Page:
October 27, 1867|
Huntsville, Alabama, U.S.
|Died||May 9, 1948
New York City, New York, U.S.
|Occupation||Film, stage actress|
|Spouse(s)||Peter C. Duryea (1905-1944; his death)|
Viola Emily Allen (October 27, 1867 – May 9, 1948) was an American stage actress who played leading roles in Shakespeare and other plays, including many original plays. She starred in over two dozen Broadway productions from 1885 to 1916. Beginning in 1915, she appeared in three silent films.
Allen was born in Huntsville, Alabama in 1867 (some sources say 1869 see discussion), the daughter of actors C. Leslie Allen and Sarah Lyon. She moved to Boston at three years of age and later moved with her family to Toronto. She was educated at the Bishop Strachan School, her brothers being educated at Trinity College School, Port Hope, Ontario. She then attended a boarding school in New York City.
Allen had her first stage appearance at the age of 15 at Madison Square Theatre in New York in 1882. Annie Russell, who was playing the title role in Esmeralda, took ill at one point during the long run. Allen's father was a member of the cast, and the theater's stage manager asked if Mr. Allen would allow his daughter to play the part. Allen's debut attracted the attention of actor John McCullough, who made her his leading lady in 1884.
Between the years of 1884 and 1886, she performed in a variety of modern and Shakespearean plays. She performed with the best-known 19th century actors. She is best remembered for her roles in Shenandoah (by Bronson Howard) and Little Lord Fauntleroy (by Frances Eliza Burnett). From 1885 to 1916, Allen starred in over two dozen Broadway productions, creating characters in many original plays. She played classical Shakesperean and comedy roles with Salvini, Lawrence Jarrett, Joseph Jefferson and V. J. Florence. In 1898, she created the character of Gloria Quayle in "The Christian." She acted in The Masqueraders, Under the Red Robe, The Christian, In the Palace of the King (1900), Twelfth Night, A Winter's Tale, As You Like It, The Lady of Coventry (1911), and others. She played such roles as Virginia, Cordelia, Desdemona, Lydia Languish, Dolores, Julia and Roma.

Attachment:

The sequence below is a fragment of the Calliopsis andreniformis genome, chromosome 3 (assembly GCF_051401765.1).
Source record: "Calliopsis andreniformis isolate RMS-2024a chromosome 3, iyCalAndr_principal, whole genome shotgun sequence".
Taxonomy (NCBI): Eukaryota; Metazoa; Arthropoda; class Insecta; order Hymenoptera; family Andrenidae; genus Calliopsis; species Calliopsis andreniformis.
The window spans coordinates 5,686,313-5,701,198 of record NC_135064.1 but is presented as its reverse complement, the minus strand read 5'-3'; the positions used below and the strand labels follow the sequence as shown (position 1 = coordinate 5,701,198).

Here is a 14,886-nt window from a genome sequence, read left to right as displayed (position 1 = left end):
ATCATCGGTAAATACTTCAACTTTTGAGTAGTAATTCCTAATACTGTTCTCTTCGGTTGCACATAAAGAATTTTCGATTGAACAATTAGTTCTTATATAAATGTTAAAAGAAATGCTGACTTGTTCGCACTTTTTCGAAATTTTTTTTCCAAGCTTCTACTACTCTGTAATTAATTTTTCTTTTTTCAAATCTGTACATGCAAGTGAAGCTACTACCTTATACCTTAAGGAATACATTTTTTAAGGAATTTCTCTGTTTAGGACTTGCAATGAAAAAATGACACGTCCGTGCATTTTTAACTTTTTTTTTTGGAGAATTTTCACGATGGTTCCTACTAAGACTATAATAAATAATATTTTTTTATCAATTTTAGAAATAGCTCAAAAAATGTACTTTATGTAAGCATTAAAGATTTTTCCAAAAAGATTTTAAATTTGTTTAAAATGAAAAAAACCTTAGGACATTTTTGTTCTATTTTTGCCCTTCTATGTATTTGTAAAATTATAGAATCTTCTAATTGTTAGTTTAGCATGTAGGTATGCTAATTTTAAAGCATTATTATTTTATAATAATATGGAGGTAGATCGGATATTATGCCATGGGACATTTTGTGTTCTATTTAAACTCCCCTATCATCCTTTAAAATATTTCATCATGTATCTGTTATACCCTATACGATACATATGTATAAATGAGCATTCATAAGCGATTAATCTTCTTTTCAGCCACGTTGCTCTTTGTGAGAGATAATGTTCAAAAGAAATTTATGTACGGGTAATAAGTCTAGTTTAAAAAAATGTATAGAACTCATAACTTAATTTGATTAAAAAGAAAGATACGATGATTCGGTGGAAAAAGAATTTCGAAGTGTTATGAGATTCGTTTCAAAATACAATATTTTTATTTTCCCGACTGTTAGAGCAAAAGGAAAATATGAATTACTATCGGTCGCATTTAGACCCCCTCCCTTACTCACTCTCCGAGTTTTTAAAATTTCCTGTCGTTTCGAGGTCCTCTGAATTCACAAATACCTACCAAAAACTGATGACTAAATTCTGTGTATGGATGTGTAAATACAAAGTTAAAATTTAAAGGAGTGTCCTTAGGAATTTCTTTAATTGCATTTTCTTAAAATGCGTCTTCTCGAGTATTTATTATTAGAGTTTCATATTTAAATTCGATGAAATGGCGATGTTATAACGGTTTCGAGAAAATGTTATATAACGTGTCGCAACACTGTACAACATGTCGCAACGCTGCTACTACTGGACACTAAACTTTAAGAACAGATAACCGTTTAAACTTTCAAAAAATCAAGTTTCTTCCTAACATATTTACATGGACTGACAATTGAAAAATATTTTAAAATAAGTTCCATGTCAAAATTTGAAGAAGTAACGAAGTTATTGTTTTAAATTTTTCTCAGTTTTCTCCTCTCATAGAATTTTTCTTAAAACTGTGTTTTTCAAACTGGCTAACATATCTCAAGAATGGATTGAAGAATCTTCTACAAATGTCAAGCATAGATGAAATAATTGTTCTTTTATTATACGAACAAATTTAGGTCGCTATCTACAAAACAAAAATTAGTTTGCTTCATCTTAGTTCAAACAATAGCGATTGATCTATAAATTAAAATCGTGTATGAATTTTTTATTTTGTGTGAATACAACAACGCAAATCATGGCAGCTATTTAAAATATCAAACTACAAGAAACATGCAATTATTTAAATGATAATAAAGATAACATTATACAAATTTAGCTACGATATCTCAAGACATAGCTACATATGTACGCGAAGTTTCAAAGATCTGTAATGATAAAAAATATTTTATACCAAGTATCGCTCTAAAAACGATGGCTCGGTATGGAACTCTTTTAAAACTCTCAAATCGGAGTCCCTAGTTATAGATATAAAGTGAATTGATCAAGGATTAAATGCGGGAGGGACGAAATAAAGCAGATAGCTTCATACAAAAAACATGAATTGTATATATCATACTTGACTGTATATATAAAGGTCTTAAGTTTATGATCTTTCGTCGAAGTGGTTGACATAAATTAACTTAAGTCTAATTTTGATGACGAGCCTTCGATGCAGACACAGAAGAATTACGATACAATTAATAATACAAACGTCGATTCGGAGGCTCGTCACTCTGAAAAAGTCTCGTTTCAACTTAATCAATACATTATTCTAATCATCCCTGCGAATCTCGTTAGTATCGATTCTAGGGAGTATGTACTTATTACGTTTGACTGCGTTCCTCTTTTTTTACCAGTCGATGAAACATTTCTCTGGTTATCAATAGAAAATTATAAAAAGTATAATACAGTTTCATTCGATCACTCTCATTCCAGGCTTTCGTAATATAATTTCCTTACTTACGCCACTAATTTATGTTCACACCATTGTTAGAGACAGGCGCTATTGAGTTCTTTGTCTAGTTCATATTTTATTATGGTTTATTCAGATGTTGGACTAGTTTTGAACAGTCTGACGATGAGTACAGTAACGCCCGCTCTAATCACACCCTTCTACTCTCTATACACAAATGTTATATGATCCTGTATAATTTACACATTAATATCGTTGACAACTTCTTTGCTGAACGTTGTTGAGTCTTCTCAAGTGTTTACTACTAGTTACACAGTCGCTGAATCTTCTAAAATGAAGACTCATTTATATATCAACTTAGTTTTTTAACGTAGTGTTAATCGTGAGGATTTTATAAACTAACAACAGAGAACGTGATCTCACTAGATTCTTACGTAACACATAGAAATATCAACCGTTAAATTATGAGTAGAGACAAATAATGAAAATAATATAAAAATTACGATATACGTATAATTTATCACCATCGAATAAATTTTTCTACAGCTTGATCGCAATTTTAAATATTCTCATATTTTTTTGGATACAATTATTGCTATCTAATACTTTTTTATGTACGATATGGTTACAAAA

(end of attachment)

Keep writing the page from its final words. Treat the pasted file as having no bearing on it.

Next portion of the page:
Allen starred in the 1915 silent film The White Sister along with Richard Travers. The film was produced by the Essanay Studios and was based on the 1909 play The White Sister that was a hit for Allen. She was married to Peter Duryea. Her last professional appearance was in 1918, at a benefit supporting war relief. She remained an active supporter of charitable and theatrical organizations.
- The Scales of Justice (1914)
- The White Sister (1915)
- Open Your Eyes (1919)
- Browne, Walter and Fredrick Arnold Austin (eds.) "Who's Who on the Stage: The Dramatic Reference Book and Biographical Dictionary of the Theatre, Vol. 1", W. Browne & F. A. Austin, (1906), p. 15, accessed June 18, 2013
- Morgan, Henry James. "Types of Canadian women and of women who are or have been connected with Canada" (Toronto, 1903)
- "Viola Allen, The Life and Times of Joseph Haworth, accessed November 28, 2012
- Eaton, Walter Prichard (1910). The American Stage of Today. New York, NY: P.F. Collier & Son.
- Clapp, pp. 63–65
- Clapp, John Bouvé; Edgett, Edwin Francis (1902). Plays of the Present. NY: The Dunlap Society.
- L. C. Strang, Famous Actresses of the Day in America, (Boston, 1899)
|Wikimedia Commons has media related to Viola Allen.|
- Viola Allen at the Internet Movie Database
- Viola Allen at AllMovie
- Viola Allen at the Internet Broadway Database
- Viola Allen at Find a Grave
- Viola Allen portrait gallery at NYP Library